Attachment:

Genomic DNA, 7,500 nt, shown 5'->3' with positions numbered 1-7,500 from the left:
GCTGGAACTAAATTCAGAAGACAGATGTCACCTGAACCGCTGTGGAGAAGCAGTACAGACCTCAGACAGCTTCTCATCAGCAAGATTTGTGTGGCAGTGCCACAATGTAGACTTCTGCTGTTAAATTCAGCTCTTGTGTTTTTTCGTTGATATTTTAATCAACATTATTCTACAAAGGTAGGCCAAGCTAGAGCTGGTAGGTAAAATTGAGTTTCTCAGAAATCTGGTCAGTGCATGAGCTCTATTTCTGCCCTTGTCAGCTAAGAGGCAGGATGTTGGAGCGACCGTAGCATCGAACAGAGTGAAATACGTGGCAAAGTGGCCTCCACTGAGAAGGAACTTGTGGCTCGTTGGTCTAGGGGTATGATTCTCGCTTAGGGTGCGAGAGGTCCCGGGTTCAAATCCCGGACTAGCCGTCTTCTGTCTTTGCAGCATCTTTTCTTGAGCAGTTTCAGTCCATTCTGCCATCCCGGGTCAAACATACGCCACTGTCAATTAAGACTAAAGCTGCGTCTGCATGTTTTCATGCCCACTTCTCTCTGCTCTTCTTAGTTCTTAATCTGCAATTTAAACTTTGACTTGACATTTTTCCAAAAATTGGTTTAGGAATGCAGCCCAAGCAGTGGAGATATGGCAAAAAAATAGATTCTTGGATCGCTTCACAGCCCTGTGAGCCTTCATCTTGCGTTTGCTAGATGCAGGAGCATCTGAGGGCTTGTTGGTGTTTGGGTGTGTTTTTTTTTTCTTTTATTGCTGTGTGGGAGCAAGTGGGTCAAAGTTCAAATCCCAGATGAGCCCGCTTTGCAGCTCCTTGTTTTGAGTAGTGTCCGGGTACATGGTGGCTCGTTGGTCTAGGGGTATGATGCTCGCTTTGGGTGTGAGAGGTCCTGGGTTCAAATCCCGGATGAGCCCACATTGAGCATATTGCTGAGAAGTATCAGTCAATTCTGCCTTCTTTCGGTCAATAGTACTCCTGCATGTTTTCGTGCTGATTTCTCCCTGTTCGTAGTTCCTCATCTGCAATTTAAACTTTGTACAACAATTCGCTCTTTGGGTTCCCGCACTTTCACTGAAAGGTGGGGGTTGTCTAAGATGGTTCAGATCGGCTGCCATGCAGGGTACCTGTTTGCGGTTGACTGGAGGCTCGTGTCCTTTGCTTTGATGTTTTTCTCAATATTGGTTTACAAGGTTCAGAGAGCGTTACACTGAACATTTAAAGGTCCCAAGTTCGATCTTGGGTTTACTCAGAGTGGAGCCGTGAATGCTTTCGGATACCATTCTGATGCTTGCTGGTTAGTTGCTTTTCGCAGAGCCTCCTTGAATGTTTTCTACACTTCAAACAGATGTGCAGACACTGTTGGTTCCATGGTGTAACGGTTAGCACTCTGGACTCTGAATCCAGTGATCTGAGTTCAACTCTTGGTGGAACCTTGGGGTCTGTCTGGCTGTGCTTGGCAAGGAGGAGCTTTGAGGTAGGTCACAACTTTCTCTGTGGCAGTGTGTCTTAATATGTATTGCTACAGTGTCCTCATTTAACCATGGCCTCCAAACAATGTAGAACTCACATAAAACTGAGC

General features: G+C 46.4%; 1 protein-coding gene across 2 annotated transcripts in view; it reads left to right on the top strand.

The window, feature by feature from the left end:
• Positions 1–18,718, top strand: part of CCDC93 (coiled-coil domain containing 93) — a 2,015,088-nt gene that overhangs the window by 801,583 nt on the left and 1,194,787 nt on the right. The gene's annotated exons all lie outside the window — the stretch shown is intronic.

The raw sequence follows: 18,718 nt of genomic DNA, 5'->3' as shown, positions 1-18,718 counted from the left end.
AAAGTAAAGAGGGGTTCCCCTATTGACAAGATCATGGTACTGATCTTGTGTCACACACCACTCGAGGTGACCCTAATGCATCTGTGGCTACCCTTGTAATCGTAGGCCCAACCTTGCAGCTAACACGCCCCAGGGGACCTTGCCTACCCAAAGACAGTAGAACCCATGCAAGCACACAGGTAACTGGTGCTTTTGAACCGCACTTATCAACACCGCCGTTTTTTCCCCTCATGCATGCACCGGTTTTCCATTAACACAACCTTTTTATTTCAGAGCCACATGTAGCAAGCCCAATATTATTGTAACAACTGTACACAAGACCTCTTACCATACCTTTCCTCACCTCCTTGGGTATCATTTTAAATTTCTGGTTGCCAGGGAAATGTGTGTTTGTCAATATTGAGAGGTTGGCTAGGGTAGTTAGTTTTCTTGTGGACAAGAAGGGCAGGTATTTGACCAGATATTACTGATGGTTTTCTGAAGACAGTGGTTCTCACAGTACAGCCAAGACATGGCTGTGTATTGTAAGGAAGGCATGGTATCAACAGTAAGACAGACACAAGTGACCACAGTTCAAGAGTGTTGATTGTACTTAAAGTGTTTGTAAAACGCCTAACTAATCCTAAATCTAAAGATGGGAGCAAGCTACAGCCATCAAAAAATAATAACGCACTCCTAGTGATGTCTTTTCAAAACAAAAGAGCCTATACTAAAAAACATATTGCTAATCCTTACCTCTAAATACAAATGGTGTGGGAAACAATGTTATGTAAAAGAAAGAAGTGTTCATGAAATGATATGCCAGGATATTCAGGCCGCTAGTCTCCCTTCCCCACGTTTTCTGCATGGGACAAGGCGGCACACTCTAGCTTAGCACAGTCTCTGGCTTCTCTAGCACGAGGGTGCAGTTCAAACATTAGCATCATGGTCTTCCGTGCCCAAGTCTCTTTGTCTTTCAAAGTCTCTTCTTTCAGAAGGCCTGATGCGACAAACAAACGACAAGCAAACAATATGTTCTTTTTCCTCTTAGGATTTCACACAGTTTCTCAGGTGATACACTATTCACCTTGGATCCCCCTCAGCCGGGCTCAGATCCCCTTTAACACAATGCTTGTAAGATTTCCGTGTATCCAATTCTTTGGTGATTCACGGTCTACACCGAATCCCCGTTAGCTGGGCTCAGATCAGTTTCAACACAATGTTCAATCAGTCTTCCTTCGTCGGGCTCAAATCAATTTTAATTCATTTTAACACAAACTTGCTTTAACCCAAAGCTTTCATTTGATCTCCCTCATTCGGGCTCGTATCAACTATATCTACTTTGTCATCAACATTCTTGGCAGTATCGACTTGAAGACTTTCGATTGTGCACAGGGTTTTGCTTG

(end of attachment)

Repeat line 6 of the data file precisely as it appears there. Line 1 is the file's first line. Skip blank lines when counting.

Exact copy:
The raw sequence follows: 18,718 nt of genomic DNA, 5'->3' as shown, positions 1-18,718 counted from the left end.